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Cisco’s Big Consumer Telepresence Fail

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Cisco (s CSCO) is introducing new, lower-priced Umi video conferencing devices and reducing the price of its video chat service. This  may sound like good news for consumers, but it’s really just more evidence that the company’s consumer telepresence strategy is failing.

When its Umi telepresence service was introduced last November, we argued that Cisco would have a difficult time with consumer adoption due to the high price of the hardware and for the service. Predictably, at $599 for a dedicated set-top box and $24.99 a month to use the service, Cisco hasn’t hit the mainstream; a blog post today notes that “thousands” of people have chosen the technology. The problem is that success in the mainstream consumer realm isn’t defined by having thousands of users, or even tens of thousands of users, but by having millions of users.

Here are just a few of the problems with Cisco’s consumer telepresence strategy both at launch and now:

Competing with free

While Cisco is charging for consumer telepresence in the living room, multiple other providers are making their basic video chat services available for free. We’ve already seen Cisco pull back from this strategy to some extent, slashing the price of the Umi service from $24.95 to $9.95 a month or $99.95 a year. And the Mac and PC clients that Cisco plans to launch later this year will be free. At the same, however, Skype is aggressively making its free video chat service available on TVs and connected devices from the likes of Panasonic, Samsung, Sony (s SNE) and Vizio.

No market for a standalone box

Cisco’s hardware strategy is also a limitation for the company; its business model relies on selling standalone boxes that enable high-quality video chat on TVs. Umi telepresence theoretically makes any TV into a chat-enabled TV, but the market for standalone devices is quickly disappearing. As noted above, TVs from multiple manufacturers are being sold with Skype and other video chat services as a feature, with the purchase of a compatible USB-powered video camera. At some point, we expect Umi to be integrated into Cisco set-top boxes that are deployed by pay TV operators like Verizon, (s VZ) but until that happens, it’s difficult to justify buying another box to use the service.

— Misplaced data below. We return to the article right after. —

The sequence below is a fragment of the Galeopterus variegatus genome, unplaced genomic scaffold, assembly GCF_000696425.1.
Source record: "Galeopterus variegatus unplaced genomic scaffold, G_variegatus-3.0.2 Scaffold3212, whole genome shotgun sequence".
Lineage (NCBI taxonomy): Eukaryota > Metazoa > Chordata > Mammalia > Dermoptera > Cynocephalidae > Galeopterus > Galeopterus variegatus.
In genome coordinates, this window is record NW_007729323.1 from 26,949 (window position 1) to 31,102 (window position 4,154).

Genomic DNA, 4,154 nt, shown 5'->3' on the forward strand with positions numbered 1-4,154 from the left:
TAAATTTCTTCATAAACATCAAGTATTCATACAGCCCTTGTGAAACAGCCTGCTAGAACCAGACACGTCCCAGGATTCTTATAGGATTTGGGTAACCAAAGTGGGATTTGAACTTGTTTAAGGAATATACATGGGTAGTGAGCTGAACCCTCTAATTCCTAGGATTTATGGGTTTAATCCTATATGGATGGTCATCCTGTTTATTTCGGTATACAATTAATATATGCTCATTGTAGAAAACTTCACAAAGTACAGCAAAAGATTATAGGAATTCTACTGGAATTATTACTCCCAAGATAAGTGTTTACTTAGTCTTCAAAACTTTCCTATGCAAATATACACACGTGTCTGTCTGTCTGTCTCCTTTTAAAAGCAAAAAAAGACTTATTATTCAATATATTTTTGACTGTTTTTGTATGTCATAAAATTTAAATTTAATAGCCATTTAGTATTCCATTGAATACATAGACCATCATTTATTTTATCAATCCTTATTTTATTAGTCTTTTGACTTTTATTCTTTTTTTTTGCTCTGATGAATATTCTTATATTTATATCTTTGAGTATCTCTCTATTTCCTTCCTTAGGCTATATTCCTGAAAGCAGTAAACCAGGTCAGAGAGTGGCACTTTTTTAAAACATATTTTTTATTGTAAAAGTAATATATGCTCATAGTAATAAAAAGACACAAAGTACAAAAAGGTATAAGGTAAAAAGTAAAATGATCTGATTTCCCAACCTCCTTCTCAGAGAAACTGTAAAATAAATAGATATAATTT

“Good enough” is good enough for most consumers

Other entrants in the market might not boast the 1080p HD video quality that Cisco is selling with Umi — but then again, they don’t have to. Cisco has perhaps even realized this, with the release of its lower-priced 720p offering. Part of the issue is that many consumers don’t have enough bandwidth to fully take advantage of the 1080p HD quality delivered by Umi. That has been corrected, in part, with a 720p option that tops out at 1.5Mbps upstream. But even that quality might be aggressive for most video conference users, even those who are chatting on a big-screen TV. When forced to choose between a high-quality offering that they pay for and a lower quality offering that is free, most consumers will go for the free, “good enough” option.

Cannibalizing its enterprise telepresence business

While we’ve argued that Umi’s price tag has held it back as a consumer offering, the biggest issue with the service isn’t that its price was too high for consumers, but that it has the potential to cannibalize Cisco’s high-margin enterprise conferencing business. Cisco only reinforced that issue, making Umi interoperable with its enterprise product, and therefore an even more attractive alternative. No longer will enterprises have to choose between Cisco’s full-featured telepresence suite or to deploy the lesser Umi system; it can now deploy telepresence rooms in main offices and use Umi for remote networking with home offices. That might sound like a win for Cisco, but it also means that some businesses will eschew the enterprise product and choose solely to roll out Umi’s consumer offering instead.

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8 Responses to “Cisco’s Big Consumer Telepresence Fail”

  1. Blame it on Pricing.. $599 for the box and $29/mo